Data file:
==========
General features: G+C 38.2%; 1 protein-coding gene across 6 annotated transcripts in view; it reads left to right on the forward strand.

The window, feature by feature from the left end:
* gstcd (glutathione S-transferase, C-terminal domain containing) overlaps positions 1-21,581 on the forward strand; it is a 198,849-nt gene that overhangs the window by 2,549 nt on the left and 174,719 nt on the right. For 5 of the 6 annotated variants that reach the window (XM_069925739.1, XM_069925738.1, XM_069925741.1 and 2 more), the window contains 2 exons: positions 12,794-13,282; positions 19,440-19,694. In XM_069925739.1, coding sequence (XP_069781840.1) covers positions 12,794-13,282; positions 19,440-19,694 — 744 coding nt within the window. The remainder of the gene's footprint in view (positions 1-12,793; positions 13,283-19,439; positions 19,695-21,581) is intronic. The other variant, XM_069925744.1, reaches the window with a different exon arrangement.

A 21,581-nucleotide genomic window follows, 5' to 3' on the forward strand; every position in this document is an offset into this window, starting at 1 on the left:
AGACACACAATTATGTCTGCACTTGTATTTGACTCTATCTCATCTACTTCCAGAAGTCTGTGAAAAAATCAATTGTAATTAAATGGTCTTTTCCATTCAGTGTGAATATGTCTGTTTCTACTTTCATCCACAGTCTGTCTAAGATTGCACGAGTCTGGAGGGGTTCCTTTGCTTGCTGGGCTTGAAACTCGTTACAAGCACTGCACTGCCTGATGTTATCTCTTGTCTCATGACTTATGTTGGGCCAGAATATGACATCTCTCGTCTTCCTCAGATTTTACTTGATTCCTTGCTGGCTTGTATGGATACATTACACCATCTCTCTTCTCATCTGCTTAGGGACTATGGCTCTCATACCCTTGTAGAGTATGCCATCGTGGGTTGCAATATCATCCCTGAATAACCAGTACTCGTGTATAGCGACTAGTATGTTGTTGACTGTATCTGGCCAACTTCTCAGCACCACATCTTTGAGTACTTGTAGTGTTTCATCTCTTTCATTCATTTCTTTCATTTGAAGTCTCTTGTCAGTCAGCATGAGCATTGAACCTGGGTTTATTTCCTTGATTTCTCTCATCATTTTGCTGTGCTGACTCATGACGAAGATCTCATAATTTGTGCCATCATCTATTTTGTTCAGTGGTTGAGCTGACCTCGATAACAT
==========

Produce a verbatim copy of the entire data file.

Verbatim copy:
General features: G+C 38.2%; 1 protein-coding gene across 6 annotated transcripts in view; it reads left to right on the forward strand.

The window, feature by feature from the left end:
* gstcd (glutathione S-transferase, C-terminal domain containing) overlaps positions 1-21,581 on the forward strand; it is a 198,849-nt gene that overhangs the window by 2,549 nt on the left and 174,719 nt on the right. For 5 of the 6 annotated variants that reach the window (XM_069925739.1, XM_069925738.1, XM_069925741.1 and 2 more), the window contains 2 exons: positions 12,794-13,282; positions 19,440-19,694. In XM_069925739.1, coding sequence (XP_069781840.1) covers positions 12,794-13,282; positions 19,440-19,694 — 744 coding nt within the window. The remainder of the gene's footprint in view (positions 1-12,793; positions 13,283-19,439; positions 19,695-21,581) is intronic. The other variant, XM_069925744.1, reaches the window with a different exon arrangement.

A 21,581-nucleotide genomic window follows, 5' to 3' on the forward strand; every position in this document is an offset into this window, starting at 1 on the left:
AGACACACAATTATGTCTGCACTTGTATTTGACTCTATCTCATCTACTTCCAGAAGTCTGTGAAAAAATCAATTGTAATTAAATGGTCTTTTCCATTCAGTGTGAATATGTCTGTTTCTACTTTCATCCACAGTCTGTCTAAGATTGCACGAGTCTGGAGGGGTTCCTTTGCTTGCTGGGCTTGAAACTCGTTACAAGCACTGCACTGCCTGATGTTATCTCTTGTCTCATGACTTATGTTGGGCCAGAATATGACATCTCTCGTCTTCCTCAGATTTTACTTGATTCCTTGCTGGCTTGTATGGATACATTACACCATCTCTCTTCTCATCTGCTTAGGGACTATGGCTCTCATACCCTTGTAGAGTATGCCATCGTGGGTTGCAATATCATCCCTGAATAACCAGTACTCGTGTATAGCGACTAGTATGTTGTTGACTGTATCTGGCCAACTTCTCAGCACCACATCTTTGAGTACTTGTAGTGTTTCATCTCTTTCATTCATTTCTTTCATTTGAAGTCTCTTGTCAGTCAGCATGAGCATTGAACCTGGGTTTATTTCCTTGATTTCTCTCATCATTTTGCTGTGCTGACTCATGACGAAGATCTCATAATTTGTGCCATCATCTATTTTGTTCAGTGGTTGAGCTGACCTCGATAACAT